But Jean-Marc Chatellier is one person who has personally confronted the reality that phagotherapy is still illegal in France. When his mother contracted an antibiotic-resistant infection, phagotherapy was not an option for her in her own country, and a trip to Georgia was not feasible. She died from the infection, at age 73, about a year ago.
For his part, Dublanchet and other phagotherapy supporters accept some patients but limit their use of the illegal treatment. “Establishing protocols for the use of phagotherapy” has become his primary goal, he says. “They should not be allowed to be used completely freely, like was the case with antibiotics,” Dublanchet warns.
For the moment, the biggest problem is that it is difficult to guarantee the stability of the phage cocktails. And for the therapy to be approved, regulators will have to evaluate a stable and ready-to-use mixture.
Slow Food calls for an action plan to significantly reduce and improve the production and consumption of meat, dairy, and eggs by 2050.
If, as the saying goes, we are what we eat, the same also goes for the animals that end up on our plate. How we feed our own food can have knock-on effects, not just for our own health but also for the planet. We are now aware of the meat and dairy industry's significant carbon footprint, responsible for more than a third of global anthropogenic greenhouse gas emissions.
Large-scale cattle productions that favor pure profit over more sustainable practices also add to environmental woes through biodiversity loss, deforestation and pesticide use — with some of the world's richest countries contributing disproportionately: The five biggest meat and milk producers emit the same amount of greenhouse gases as the oil giant Exxon.
The good news is that we could meet — if we would — some of these challenges with an array of innovative solutions, as the fields of farming, breeding and nutrition look at ways to shift from centralized intensive agro industry toward a more localized, smaller-scale and more organic approach to production.
Cows fed corn and grain-based diets may grow larger and are ready to be processed at a younger age — but this requires significant energy, as well as land and water resources; in contrast, grass and hay-fed cows support a regenerative farming model in which grazing can contribute to restoring the health of soil through increased microbial diversity. Compared to highly processed GM crops, natural-grass diets with minimal cereals also lead to more nutrient-rich livestock, producing better quality meat, milk and cheese. Farmers have started focusing on breeding native animal species that are best adapted to local environmental contexts.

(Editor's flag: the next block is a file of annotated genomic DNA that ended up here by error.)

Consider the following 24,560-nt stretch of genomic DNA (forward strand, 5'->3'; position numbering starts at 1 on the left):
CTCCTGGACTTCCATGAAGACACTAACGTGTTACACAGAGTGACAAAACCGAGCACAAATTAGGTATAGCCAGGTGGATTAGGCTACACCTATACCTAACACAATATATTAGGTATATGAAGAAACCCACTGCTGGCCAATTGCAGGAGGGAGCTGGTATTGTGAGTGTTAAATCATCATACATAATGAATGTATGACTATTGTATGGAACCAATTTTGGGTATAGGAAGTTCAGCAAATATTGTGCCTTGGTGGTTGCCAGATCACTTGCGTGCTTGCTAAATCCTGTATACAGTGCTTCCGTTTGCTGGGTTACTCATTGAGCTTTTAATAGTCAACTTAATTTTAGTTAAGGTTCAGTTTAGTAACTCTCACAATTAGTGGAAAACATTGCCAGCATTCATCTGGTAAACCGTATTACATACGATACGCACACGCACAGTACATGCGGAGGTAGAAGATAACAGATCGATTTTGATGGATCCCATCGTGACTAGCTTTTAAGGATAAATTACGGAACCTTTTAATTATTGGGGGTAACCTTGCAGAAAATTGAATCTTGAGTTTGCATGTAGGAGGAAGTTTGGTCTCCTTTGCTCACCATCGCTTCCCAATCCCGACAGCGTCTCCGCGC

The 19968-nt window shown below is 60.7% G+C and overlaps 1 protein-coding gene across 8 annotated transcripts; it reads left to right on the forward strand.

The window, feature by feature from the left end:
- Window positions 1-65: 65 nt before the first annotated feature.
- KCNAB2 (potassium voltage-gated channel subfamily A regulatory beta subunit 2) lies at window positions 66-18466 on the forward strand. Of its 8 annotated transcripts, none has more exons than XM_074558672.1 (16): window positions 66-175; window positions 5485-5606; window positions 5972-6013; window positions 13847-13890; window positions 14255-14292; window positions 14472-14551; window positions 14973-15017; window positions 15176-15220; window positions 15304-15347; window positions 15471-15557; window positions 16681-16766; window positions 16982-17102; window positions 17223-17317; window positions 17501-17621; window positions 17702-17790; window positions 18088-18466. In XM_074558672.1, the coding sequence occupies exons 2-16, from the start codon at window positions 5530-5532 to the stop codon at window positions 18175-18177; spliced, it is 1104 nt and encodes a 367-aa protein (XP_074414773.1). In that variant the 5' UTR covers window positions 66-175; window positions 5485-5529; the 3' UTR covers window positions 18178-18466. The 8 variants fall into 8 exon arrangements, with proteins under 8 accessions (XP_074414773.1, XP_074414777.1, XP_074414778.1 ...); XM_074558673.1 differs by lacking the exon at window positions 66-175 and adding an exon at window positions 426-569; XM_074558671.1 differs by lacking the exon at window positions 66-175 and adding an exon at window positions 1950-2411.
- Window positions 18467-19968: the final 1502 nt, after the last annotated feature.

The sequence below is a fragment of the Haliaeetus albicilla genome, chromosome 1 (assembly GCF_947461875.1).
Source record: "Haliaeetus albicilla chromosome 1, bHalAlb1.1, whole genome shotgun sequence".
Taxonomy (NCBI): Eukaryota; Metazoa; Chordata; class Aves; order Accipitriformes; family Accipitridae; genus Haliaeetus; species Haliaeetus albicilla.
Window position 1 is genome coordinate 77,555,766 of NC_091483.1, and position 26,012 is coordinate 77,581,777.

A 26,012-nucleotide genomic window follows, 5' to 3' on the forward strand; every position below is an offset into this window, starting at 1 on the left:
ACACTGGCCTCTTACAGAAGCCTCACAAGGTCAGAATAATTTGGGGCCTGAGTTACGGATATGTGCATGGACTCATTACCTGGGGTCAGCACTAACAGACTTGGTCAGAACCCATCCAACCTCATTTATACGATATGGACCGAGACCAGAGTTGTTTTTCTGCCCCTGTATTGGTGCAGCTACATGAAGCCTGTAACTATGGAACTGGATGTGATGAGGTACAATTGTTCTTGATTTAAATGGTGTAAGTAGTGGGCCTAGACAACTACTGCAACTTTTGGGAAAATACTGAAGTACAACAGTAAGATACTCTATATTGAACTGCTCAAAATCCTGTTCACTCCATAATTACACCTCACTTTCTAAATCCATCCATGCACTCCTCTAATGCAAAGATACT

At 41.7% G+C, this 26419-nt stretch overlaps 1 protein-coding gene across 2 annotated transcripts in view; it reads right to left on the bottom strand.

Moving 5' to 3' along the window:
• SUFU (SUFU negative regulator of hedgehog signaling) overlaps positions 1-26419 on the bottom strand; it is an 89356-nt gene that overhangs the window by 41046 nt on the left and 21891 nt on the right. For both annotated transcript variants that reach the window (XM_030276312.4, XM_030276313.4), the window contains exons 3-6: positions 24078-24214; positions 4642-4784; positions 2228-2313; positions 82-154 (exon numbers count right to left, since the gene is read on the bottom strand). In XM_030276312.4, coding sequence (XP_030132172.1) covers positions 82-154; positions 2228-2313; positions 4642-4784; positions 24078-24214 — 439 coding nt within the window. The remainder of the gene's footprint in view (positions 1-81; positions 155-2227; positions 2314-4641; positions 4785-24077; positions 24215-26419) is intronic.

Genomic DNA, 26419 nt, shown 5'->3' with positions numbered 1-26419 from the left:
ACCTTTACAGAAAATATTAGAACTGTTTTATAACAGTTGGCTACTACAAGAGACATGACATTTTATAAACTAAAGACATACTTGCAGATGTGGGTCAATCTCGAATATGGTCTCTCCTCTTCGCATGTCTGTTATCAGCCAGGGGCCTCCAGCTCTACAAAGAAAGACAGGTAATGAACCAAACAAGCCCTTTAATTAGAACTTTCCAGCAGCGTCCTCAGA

This new approach to agricultural practices is closely linked to the concept of agroecology, where farming works in tandem with the environment instead of exploiting it. If mowed a few times a year, for instance, natural meadows produce hay that is rich in grasses, legumes and flowers of the sunflower family, like daisies, dandelions, thistles and cornflowers. These biomes become reservoirs of biodiversity for our countryside, hosting countless species of vegetables, insects and birds, many of which are at risk of extinction. Until recently, these were common habitats in meadows that were not plugged or tilled and only required light fertilization. Today, however, they are becoming increasingly threatened: in the plains, where the terrain is used for monocultures like corn; or in hills and mountains, where fields are facing gradual abandonment.